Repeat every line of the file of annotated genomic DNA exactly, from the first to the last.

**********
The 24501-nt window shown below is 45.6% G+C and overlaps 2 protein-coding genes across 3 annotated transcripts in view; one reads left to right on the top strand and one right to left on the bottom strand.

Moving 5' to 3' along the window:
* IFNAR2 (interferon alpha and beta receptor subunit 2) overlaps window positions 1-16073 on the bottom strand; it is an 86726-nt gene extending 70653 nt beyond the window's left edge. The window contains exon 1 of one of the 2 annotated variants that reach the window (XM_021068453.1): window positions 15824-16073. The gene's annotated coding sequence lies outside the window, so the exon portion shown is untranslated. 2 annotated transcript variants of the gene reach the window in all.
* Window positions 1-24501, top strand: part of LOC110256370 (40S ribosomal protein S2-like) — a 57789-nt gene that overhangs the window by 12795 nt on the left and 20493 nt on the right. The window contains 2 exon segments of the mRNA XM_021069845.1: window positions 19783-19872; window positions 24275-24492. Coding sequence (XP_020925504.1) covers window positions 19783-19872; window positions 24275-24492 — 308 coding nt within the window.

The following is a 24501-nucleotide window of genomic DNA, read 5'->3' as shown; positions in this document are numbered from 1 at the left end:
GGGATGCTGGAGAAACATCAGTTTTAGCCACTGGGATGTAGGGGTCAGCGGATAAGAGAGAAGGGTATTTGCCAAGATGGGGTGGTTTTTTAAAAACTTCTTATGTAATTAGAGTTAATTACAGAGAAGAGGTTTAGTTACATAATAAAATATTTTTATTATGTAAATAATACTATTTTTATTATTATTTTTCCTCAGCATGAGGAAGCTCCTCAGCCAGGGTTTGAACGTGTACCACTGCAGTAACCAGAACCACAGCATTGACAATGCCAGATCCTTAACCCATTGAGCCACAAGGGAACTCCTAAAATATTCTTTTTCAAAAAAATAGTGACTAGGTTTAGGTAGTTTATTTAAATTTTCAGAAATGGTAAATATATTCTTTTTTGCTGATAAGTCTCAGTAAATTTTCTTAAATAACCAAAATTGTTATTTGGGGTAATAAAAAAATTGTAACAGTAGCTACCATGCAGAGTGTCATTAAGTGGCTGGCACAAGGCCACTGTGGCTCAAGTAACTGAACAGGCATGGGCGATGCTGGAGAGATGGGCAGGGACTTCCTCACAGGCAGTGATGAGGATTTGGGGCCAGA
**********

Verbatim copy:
The 24501-nt window shown below is 45.6% G+C and overlaps 2 protein-coding genes across 3 annotated transcripts in view; one reads left to right on the top strand and one right to left on the bottom strand.

Moving 5' to 3' along the window:
* IFNAR2 (interferon alpha and beta receptor subunit 2) overlaps window positions 1-16073 on the bottom strand; it is an 86726-nt gene extending 70653 nt beyond the window's left edge. The window contains exon 1 of one of the 2 annotated variants that reach the window (XM_021068453.1): window positions 15824-16073. The gene's annotated coding sequence lies outside the window, so the exon portion shown is untranslated. 2 annotated transcript variants of the gene reach the window in all.
* Window positions 1-24501, top strand: part of LOC110256370 (40S ribosomal protein S2-like) — a 57789-nt gene that overhangs the window by 12795 nt on the left and 20493 nt on the right. The window contains 2 exon segments of the mRNA XM_021069845.1: window positions 19783-19872; window positions 24275-24492. Coding sequence (XP_020925504.1) covers window positions 19783-19872; window positions 24275-24492 — 308 coding nt within the window.

The following is a 24501-nucleotide window of genomic DNA, read 5'->3' as shown; positions in this document are numbered from 1 at the left end:
GGGATGCTGGAGAAACATCAGTTTTAGCCACTGGGATGTAGGGGTCAGCGGATAAGAGAGAAGGGTATTTGCCAAGATGGGGTGGTTTTTTAAAAACTTCTTATGTAATTAGAGTTAATTACAGAGAAGAGGTTTAGTTACATAATAAAATATTTTTATTATGTAAATAATACTATTTTTATTATTATTTTTCCTCAGCATGAGGAAGCTCCTCAGCCAGGGTTTGAACGTGTACCACTGCAGTAACCAGAACCACAGCATTGACAATGCCAGATCCTTAACCCATTGAGCCACAAGGGAACTCCTAAAATATTCTTTTTCAAAAAAATAGTGACTAGGTTTAGGTAGTTTATTTAAATTTTCAGAAATGGTAAATATATTCTTTTTTGCTGATAAGTCTCAGTAAATTTTCTTAAATAACCAAAATTGTTATTTGGGGTAATAAAAAAATTGTAACAGTAGCTACCATGCAGAGTGTCATTAAGTGGCTGGCACAAGGCCACTGTGGCTCAAGTAACTGAACAGGCATGGGCGATGCTGGAGAGATGGGCAGGGACTTCCTCACAGGCAGTGATGAGGATTTGGGGCCAGA